Politics of The Yorkshire Dales

The Yorkshire Dales is one of 15 designed areas of natural beauty to fall under the remit of a National Parks organisation.

While general governance is still the hands of North Yorkshire County Council’s regional district arms such as Craven and Richmondshire, the Yorkshire Dales National Parks Authority is a local planning authority and is responsible for maintaining rights of access.

Indeed, the authority has taken on some of the roles normally carried out by councils, but it cannot become involved in anything that does not relate the upkeep and promotion of the Dales themselves. For example, it has full authority over planning applications, yet it does not have any powers over social housing provisions and local taxation.

Planning can often be an area for major disputes. Many people living in the district wish to make changes to their properties only to be told that their plans do not comply with conservation rules.

That said, the Yorkshire Dales National Parks Authority has produced research which shows that during 2012/13 81 per cent of planning applicants were pleased with the service they received and 71 per cent of major applicants were decided on within the body’s target of 13 weeks.

The authority, which was established by the passing of the Environmental Act in 1995, cites its mission as being to conserve and enhance the Dales as well increase understanding of the park’s importance and improve enjoyment for visitors.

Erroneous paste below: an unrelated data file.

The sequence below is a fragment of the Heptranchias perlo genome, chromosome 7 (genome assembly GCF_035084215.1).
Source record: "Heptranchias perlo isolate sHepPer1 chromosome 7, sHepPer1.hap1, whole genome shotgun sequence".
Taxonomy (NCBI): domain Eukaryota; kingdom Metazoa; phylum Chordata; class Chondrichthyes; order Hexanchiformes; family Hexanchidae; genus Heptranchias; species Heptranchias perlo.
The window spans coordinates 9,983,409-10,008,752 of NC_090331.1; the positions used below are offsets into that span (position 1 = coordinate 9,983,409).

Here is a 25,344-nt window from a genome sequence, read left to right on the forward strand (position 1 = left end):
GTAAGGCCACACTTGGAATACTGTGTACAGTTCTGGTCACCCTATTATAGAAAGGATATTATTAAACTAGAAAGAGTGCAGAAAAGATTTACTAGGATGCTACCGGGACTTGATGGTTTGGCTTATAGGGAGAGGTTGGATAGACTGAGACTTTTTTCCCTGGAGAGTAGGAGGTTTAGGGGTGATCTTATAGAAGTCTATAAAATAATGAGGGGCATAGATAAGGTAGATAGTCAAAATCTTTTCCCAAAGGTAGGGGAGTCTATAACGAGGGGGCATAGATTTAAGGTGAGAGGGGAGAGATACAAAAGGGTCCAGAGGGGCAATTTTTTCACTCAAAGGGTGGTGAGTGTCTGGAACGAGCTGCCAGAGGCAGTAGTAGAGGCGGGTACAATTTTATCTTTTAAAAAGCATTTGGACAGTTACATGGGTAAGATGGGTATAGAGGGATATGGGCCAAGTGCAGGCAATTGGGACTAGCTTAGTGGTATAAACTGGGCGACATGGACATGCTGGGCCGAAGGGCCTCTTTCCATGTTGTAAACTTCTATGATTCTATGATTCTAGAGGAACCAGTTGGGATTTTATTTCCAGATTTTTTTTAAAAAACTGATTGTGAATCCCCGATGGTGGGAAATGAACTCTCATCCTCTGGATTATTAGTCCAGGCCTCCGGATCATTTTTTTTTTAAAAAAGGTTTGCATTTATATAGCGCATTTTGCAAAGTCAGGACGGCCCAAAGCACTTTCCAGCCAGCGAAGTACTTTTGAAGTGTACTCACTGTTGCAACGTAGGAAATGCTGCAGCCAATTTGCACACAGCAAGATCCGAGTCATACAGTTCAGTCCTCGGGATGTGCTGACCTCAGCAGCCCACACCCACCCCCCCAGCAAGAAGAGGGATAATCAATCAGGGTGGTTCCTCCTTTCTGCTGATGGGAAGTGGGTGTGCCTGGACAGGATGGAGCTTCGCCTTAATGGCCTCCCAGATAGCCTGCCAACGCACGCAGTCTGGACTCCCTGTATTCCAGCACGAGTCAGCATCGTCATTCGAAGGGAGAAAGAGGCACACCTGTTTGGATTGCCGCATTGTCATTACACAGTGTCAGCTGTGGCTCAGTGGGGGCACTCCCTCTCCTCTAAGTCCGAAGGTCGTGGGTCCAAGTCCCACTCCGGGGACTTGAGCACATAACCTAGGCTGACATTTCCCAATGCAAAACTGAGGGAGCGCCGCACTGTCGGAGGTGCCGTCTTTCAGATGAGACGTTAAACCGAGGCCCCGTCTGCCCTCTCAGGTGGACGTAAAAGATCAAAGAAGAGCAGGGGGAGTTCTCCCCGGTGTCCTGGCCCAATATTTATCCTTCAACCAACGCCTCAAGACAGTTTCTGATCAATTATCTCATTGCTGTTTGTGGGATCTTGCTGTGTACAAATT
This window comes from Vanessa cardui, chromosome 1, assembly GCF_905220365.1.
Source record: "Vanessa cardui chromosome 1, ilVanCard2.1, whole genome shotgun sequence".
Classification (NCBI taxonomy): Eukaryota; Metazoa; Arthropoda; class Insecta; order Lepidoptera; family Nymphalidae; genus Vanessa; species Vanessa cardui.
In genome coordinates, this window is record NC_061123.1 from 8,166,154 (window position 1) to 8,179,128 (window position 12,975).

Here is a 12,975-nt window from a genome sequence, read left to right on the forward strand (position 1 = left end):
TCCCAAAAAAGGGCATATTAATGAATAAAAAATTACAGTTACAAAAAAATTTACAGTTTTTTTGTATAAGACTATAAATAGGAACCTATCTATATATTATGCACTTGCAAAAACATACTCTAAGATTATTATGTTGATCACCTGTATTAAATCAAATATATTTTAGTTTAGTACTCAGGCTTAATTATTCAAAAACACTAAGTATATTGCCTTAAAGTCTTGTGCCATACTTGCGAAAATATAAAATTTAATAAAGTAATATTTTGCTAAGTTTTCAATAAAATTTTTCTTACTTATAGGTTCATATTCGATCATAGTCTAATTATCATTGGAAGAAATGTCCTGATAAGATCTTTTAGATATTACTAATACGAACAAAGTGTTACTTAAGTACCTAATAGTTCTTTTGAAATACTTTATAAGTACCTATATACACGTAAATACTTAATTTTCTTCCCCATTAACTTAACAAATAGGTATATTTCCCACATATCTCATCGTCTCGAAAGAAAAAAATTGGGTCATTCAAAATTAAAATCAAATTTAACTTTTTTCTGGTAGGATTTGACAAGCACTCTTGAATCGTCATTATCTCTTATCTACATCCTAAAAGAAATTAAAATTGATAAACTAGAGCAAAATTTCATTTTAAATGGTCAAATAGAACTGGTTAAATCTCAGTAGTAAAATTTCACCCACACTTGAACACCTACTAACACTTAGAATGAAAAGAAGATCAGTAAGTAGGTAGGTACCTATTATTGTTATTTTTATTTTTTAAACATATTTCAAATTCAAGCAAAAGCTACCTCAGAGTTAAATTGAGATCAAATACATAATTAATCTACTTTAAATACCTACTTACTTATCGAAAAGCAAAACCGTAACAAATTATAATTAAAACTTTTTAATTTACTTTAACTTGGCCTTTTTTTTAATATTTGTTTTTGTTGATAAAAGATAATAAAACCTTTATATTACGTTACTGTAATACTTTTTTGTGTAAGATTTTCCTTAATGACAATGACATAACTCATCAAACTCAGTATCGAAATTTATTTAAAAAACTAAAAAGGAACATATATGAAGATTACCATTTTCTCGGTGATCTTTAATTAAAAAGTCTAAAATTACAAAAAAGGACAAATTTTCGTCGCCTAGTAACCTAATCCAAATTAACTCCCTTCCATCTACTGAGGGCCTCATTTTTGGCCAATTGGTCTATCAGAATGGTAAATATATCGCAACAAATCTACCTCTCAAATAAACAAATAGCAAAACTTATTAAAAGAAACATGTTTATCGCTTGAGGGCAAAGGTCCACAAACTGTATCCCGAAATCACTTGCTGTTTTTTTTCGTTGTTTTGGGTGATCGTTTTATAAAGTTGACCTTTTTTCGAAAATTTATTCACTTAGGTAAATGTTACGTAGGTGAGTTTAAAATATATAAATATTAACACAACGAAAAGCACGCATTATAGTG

As part of that commitment it provides a number of schemes and incentives to the estimated 1,770 companies and 1,930 establishments operating within the boundary of the Dales. In particular, it understands the vital role farming plays in the region’s economy and operates schemes designed to assist the agricultural sector. Chief amongst these is the Farm and Countryside service which gives farmers and landowners advice on improving conservation management.

It also assists businesses in applying for grants from funding pots such as the Environmental Stewardship and the Farming and Forestry Improvement Scheme.

The authority also works on a number of green energy projects and assisted in the opening of three hydro-power schemes at Halton Gill, Linton Falls and on the River Bain.

Linton: Rebuilt turbine house and Upper Weir Copyright Dr Neil Clifton and licensed for reuse under this Creative Commons Licence
Linton: Rebuilt turbine house and Upper Weir
Copyright Dr Neil Clifton and licensed for reuse under this Creative Commons Licence

Its performance is scrutinised on at least an annual basis by the central National Parks body as well as external auditors. It also has four internal committees which meet regularly to review the authority’s finances, resources and standards.

The majority of the authority’s funding comes from the government’s Department of Environment, Food and Rural Affairs, but it also generates income from land which it owns as well as planning application fees and car parking charges.

Yorkshire Dales National Parks Authority can be contacted at its offices in Bainbridge (01969 652300) and Grassington (01756 751600) or on its central line 0300 456 0030

Information held by the authority can be obtained by the public under the Freedom of Information Act 2000, Environmental Information Regulations 2004, and the Data Protection Act 1998.